The end of the king of pajama style

Hefner created Pajama Style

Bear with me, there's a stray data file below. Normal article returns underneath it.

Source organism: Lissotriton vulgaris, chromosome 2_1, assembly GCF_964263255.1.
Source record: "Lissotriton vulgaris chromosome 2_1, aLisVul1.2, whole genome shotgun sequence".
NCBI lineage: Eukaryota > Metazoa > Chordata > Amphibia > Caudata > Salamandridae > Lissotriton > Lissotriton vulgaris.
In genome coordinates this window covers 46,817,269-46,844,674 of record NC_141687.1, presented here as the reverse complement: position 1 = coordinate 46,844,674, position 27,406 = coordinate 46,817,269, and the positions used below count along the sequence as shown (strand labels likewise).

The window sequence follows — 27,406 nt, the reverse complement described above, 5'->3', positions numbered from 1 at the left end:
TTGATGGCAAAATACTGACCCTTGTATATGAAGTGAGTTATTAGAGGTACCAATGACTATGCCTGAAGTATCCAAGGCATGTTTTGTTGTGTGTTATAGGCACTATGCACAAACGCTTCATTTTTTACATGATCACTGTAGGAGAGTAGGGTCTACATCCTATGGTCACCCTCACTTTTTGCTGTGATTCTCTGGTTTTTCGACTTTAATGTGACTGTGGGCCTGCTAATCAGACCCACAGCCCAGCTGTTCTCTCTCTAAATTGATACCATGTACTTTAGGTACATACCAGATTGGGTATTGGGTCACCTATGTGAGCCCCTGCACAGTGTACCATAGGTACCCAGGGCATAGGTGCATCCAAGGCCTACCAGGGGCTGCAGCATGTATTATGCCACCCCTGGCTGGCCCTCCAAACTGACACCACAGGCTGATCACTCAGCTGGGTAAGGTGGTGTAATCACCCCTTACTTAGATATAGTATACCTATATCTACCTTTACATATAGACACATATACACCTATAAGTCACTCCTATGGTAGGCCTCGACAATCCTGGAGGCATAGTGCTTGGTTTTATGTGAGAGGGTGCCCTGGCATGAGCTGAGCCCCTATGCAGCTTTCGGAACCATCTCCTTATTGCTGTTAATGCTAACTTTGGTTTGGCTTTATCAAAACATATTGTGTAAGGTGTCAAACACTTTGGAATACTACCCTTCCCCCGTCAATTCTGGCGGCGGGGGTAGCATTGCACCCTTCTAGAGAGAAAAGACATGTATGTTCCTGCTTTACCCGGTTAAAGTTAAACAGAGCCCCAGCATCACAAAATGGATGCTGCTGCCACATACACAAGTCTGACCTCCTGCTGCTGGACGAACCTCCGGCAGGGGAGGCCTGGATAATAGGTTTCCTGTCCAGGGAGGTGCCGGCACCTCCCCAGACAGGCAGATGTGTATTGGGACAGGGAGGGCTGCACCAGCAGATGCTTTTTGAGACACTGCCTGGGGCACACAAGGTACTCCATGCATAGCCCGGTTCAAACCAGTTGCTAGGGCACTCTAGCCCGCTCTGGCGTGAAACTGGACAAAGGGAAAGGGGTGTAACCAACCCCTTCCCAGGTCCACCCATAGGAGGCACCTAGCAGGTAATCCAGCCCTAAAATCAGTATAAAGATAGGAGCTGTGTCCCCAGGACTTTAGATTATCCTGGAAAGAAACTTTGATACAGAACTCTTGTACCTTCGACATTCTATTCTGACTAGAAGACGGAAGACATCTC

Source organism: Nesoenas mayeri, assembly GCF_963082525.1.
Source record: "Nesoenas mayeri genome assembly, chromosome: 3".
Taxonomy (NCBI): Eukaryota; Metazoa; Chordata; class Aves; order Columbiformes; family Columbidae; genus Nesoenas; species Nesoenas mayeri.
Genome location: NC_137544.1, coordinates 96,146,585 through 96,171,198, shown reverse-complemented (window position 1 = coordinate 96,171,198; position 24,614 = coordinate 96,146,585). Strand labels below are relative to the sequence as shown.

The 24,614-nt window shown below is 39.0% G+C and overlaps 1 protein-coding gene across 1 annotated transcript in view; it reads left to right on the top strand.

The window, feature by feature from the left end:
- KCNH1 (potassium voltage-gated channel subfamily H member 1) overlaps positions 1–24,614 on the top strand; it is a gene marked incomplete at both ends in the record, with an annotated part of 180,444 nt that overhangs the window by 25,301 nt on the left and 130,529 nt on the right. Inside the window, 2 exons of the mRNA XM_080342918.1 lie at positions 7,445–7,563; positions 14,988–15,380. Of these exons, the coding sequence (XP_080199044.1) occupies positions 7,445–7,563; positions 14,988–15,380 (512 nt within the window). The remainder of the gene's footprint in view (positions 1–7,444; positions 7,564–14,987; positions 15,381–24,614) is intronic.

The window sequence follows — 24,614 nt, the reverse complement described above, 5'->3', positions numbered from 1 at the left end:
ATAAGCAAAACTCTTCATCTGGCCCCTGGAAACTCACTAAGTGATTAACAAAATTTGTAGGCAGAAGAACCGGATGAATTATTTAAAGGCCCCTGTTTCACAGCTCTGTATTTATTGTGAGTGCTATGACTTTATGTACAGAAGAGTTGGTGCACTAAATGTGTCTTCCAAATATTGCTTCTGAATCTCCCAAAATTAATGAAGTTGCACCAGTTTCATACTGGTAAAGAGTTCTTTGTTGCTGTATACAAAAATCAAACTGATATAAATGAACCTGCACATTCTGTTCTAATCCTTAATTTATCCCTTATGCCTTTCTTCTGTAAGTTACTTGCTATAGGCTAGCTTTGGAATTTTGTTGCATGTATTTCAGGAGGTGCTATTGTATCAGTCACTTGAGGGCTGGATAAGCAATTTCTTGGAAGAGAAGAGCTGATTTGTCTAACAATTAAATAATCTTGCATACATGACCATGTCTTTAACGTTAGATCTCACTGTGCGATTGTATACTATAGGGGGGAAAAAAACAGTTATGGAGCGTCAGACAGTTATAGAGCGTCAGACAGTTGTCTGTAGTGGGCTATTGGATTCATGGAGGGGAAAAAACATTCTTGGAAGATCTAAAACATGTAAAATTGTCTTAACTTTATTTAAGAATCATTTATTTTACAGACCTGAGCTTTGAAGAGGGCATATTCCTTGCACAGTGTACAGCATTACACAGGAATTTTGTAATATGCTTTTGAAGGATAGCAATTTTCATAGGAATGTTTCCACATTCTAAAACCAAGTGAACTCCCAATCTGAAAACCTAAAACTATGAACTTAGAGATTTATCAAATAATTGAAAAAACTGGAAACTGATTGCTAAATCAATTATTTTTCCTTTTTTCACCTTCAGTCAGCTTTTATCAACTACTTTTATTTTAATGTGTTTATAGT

Pajama style has been much talked about in the press and on fashion blogs for the past year or so. One man who might validly claim to be the king of pajama style was Hugh Hefner the founder of the Playboy empire whose death was reported yesterday. Amongst other things he was known for his women, his parties and wearing silk pajamas. He claimed to have slept with over 1,000 women and said, my best pick-up line is “My name is Hugh Hefner.” He also felt that he played a key role in the liberation in the role of women but that’s a little controversial. Without doubt he was a fan of pajama style admitting, “I have about 100 pairs of pajamas. I like to see people dressed comfortably.” In that respect he was way ahead of his time as he was wearing silks and robes during the daytime long before the current trend started. His timing was right for the Playboy magazine too which he started in 1953 and was originally going to be called Stag Party. The late fifties and early sixties was a time of changing attitudes to sex.  In 1963 Hefner was arrested for promoting obscene literature after an issue of Playboy featured nude shots of Jayne Mansfield. The case went to trial but resulted in a hung jury and lots of publicity for Playboy which at its peak had a circulation of nearly 7 million. Hefner was a great advocate for loungewear with many photos of him enjoying a cigar in his smoking jacket complete with black slippers. The Playboy Mansion, a 29-room estate with a zoo, the infamous party grotto, an extra-large round bed and hot and cold scantily-clad women became a symbol of the decadent eighties. Hefner continued to live there until his death, although it was actually sold last year for $100 million, at the time the most expensive home ever sold in Los Angeles where they know a thing or two about decadence. It’s a shame he missed out on the adult onesie trend; maybe we could have produced Playboy Funzee in silk for him.